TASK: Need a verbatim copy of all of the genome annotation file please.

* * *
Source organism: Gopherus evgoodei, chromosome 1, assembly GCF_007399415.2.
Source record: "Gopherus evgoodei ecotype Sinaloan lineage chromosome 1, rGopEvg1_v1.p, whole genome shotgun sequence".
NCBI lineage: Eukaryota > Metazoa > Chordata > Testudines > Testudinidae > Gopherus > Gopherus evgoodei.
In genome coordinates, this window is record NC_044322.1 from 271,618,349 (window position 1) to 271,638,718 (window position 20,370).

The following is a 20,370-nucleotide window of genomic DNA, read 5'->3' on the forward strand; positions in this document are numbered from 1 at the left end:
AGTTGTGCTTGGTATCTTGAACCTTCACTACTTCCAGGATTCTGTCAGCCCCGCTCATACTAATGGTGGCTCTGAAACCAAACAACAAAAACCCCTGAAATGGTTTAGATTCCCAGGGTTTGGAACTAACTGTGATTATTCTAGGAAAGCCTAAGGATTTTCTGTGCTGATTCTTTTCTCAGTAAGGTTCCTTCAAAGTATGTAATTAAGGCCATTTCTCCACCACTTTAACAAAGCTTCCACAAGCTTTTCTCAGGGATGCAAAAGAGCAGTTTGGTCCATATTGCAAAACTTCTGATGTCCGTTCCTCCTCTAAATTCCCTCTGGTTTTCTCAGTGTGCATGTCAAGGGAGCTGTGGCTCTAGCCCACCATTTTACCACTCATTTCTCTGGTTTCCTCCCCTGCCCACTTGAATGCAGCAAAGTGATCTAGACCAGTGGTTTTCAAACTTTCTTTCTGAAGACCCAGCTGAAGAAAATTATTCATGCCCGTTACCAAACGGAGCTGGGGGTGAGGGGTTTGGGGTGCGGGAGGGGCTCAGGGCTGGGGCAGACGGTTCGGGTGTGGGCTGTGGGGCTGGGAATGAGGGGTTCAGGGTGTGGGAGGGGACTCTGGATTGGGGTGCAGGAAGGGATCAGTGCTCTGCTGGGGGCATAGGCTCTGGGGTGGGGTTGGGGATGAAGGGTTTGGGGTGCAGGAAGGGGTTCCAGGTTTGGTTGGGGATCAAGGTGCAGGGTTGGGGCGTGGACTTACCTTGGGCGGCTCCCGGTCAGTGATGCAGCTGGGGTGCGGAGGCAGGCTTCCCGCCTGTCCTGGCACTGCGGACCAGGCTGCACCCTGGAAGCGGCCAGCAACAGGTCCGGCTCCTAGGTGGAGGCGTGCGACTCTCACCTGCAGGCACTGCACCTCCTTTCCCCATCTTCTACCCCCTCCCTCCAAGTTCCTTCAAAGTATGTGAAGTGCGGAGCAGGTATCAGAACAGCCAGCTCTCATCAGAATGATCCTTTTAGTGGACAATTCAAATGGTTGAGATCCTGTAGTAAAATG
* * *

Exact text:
Source organism: Gopherus evgoodei, chromosome 1, assembly GCF_007399415.2.
Source record: "Gopherus evgoodei ecotype Sinaloan lineage chromosome 1, rGopEvg1_v1.p, whole genome shotgun sequence".
NCBI lineage: Eukaryota > Metazoa > Chordata > Testudines > Testudinidae > Gopherus > Gopherus evgoodei.
In genome coordinates, this window is record NC_044322.1 from 271,618,349 (window position 1) to 271,638,718 (window position 20,370).

The following is a 20,370-nucleotide window of genomic DNA, read 5'->3' on the forward strand; positions in this document are numbered from 1 at the left end:
AGTTGTGCTTGGTATCTTGAACCTTCACTACTTCCAGGATTCTGTCAGCCCCGCTCATACTAATGGTGGCTCTGAAACCAAACAACAAAAACCCCTGAAATGGTTTAGATTCCCAGGGTTTGGAACTAACTGTGATTATTCTAGGAAAGCCTAAGGATTTTCTGTGCTGATTCTTTTCTCAGTAAGGTTCCTTCAAAGTATGTAATTAAGGCCATTTCTCCACCACTTTAACAAAGCTTCCACAAGCTTTTCTCAGGGATGCAAAAGAGCAGTTTGGTCCATATTGCAAAACTTCTGATGTCCGTTCCTCCTCTAAATTCCCTCTGGTTTTCTCAGTGTGCATGTCAAGGGAGCTGTGGCTCTAGCCCACCATTTTACCACTCATTTCTCTGGTTTCCTCCCCTGCCCACTTGAATGCAGCAAAGTGATCTAGACCAGTGGTTTTCAAACTTTCTTTCTGAAGACCCAGCTGAAGAAAATTATTCATGCCCGTTACCAAACGGAGCTGGGGGTGAGGGGTTTGGGGTGCGGGAGGGGCTCAGGGCTGGGGCAGACGGTTCGGGTGTGGGCTGTGGGGCTGGGAATGAGGGGTTCAGGGTGTGGGAGGGGACTCTGGATTGGGGTGCAGGAAGGGATCAGTGCTCTGCTGGGGGCATAGGCTCTGGGGTGGGGTTGGGGATGAAGGGTTTGGGGTGCAGGAAGGGGTTCCAGGTTTGGTTGGGGATCAAGGTGCAGGGTTGGGGCGTGGACTTACCTTGGGCGGCTCCCGGTCAGTGATGCAGCTGGGGTGCGGAGGCAGGCTTCCCGCCTGTCCTGGCACTGCGGACCAGGCTGCACCCTGGAAGCGGCCAGCAACAGGTCCGGCTCCTAGGTGGAGGCGTGCGACTCTCACCTGCAGGCACTGCACCTCCTTTCCCCATCTTCTACCCCCTCCCTCCAAGTTCCTTCAAAGTATGTGAAGTGCGGAGCAGGTATCAGAACAGCCAGCTCTCATCAGAATGATCCTTTTAGTGGACAATTCAAATGGTTGAGATCCTGTAGTAAAATG